InDrive accelerates focus on female drivers

Sibahle Malinga
By Sibahle Malinga, ITWeb senior news journalist.
Johannesburg, 27 May 2024
Vincent Lilane, business development representative at inDrive Southern Africa.
Vincent Lilane, business development representative at inDrive Southern Africa.

InDrive South Africa is looking to add more female drivers, as the e-hailing platform strengthens its focus on supporting female participation in e-hailing and create more entrepreneurship opportunities.

The Uber and Bolt rival, which established its South African operations in 2019, says it aims to empower women on the platform by increasing the number of female drivers from 1% to 5% in the next few years.

SA’s unemployment rate climbed to 32.9% in Q1 2024, with women and youth remaining the most vulnerable, according to Stats SA. The unemployment rate among youth aged 15 to 34 is 45.5%, it says.

“Only 1% of drivers using our local platform are female. Recognising the need for diversity, we are aiming to increase this figure in the next few years,” notes Vincent Lilane, business development representative at inDrive Southern Africa.

“To achieve this, we will collaborate closely with women from local communities, encouraging them to join as drivers. We are also planning various initiatives to promote the platform as a means for women with drivers’ licences to earn an income.”

According to Lilane, more women joining the e-hailing app will help improve safety − an element which forms part of the company’s broader mission to tackle social injustice and eradicate crime in the field.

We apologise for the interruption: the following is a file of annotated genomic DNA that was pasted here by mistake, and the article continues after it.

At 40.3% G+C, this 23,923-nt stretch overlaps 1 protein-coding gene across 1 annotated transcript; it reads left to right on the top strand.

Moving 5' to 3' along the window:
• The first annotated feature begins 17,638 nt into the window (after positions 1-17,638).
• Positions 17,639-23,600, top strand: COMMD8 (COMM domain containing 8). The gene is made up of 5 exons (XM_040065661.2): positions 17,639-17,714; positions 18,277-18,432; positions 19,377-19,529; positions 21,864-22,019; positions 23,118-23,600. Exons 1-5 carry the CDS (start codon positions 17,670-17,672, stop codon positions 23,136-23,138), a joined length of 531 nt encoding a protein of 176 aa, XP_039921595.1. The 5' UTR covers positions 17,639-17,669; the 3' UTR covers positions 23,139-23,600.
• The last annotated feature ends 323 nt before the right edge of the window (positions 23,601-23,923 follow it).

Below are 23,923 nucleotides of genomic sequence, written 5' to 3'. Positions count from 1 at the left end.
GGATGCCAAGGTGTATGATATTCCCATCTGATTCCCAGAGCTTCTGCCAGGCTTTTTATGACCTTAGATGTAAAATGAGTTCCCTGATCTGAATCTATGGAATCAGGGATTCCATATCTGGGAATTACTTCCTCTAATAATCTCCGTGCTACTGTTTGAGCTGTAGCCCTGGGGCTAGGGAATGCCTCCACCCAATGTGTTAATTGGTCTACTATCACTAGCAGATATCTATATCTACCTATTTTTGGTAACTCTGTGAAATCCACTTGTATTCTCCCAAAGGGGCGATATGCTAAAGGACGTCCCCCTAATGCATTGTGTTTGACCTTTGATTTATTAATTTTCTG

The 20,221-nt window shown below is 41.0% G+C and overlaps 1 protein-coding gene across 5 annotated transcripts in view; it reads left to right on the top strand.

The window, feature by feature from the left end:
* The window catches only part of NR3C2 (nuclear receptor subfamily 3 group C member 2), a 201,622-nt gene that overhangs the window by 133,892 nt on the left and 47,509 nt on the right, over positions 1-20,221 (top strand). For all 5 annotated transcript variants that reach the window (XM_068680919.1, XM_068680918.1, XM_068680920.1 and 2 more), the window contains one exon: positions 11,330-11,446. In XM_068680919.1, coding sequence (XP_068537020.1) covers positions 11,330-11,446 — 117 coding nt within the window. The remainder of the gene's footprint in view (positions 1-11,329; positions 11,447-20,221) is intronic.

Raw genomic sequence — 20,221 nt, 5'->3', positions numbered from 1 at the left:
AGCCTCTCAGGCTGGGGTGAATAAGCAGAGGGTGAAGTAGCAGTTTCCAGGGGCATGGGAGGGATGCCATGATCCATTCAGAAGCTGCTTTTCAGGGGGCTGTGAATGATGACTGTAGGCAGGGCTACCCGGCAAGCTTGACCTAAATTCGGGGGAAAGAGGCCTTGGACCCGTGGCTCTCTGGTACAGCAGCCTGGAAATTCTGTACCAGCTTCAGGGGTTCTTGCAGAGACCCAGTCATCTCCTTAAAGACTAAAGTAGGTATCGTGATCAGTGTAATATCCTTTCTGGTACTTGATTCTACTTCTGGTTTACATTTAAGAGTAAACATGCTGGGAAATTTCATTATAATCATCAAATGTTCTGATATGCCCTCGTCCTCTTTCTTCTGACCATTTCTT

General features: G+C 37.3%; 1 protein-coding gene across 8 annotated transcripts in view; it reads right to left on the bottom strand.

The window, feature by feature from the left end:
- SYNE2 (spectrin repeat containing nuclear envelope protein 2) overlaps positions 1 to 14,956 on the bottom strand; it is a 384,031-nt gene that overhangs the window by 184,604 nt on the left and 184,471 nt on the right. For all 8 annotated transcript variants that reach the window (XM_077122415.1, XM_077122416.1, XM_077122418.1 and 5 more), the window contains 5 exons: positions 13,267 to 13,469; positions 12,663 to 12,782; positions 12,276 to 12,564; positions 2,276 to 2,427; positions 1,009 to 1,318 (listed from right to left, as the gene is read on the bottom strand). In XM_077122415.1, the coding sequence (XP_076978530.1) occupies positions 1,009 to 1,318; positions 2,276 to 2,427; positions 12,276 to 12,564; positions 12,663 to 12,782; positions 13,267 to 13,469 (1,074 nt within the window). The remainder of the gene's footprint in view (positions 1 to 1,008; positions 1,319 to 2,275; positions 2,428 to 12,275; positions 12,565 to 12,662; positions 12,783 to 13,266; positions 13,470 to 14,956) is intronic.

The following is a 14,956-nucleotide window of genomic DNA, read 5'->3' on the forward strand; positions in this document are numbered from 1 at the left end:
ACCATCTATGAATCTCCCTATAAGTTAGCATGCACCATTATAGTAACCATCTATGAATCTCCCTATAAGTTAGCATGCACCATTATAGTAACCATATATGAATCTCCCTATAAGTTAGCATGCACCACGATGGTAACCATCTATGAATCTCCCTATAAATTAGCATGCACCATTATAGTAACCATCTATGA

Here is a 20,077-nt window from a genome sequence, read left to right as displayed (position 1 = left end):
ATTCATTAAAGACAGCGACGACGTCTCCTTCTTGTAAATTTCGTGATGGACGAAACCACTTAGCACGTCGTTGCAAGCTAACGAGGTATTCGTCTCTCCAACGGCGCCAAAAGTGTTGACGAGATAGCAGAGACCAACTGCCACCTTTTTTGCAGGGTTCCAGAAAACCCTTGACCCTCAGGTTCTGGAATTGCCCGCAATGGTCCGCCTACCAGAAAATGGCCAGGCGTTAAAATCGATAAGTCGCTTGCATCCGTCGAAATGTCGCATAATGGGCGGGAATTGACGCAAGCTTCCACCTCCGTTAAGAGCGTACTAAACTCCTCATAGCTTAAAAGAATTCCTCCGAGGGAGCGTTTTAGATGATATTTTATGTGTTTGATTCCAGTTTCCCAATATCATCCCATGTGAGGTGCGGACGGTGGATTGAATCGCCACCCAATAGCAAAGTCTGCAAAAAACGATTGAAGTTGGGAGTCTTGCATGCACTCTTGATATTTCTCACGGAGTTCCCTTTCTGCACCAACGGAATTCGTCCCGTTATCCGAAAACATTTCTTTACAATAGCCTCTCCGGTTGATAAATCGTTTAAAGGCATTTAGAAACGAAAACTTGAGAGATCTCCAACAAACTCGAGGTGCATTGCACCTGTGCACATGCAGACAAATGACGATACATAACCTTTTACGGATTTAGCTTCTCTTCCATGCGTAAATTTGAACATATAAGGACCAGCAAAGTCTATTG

Bolt and Uber have women-only categories as part of their offerings, which allow riders to request vehicles only from women drivers.

InDrive operates in 749 cities in 46 countries. It is active in nine South African cities: Cape Town, Johannesburg, Pretoria, Durban, Gqeberha, East London, Pietermaritzburg, Rustenburg and Polokwane.

It does not offer standard rates for rides, but operates on a peer-to-peer pricing principle, which allows passengers and drivers to directly negotiate a fare. This ensures terms are as transparent and fair as possible, it states.

Lilane explains that the app allows people to work flexibly, scheduling their shifts according to their preferences.

“Joining the inDrive platform allows driver-partners to choose the jobs/rides that suit them; they’re not penalised for refusing rides. If you’re a student working to finance your studies; a parent needing flexible hours; or someone wanting to supplement their primary job with additional income, you can work around these commitments. So, a driver can select rides according to the price offered, the route, and a passenger’s previous ratings and reviews.”

When it comes to supporting women entrepreneurs, inDrive launched the Aurora Tech Award to recognise and empower women founders of successful start-ups, encouraging more females to enter the field.

“Our commitment to gender diversity and safety marks a significant step towards a more inclusive ride-hailing landscape. By amplifying opportunities for women drivers, the company not only enhances economic empowerment, but also elevates safety standards,” Lelani comments.

InDrive previously announced it was recognised as the second most downloaded ride-hailing app for the second consecutive year, with over 200 million downloads to date.

Those interested in applying to become a driver on the app can visit the company website.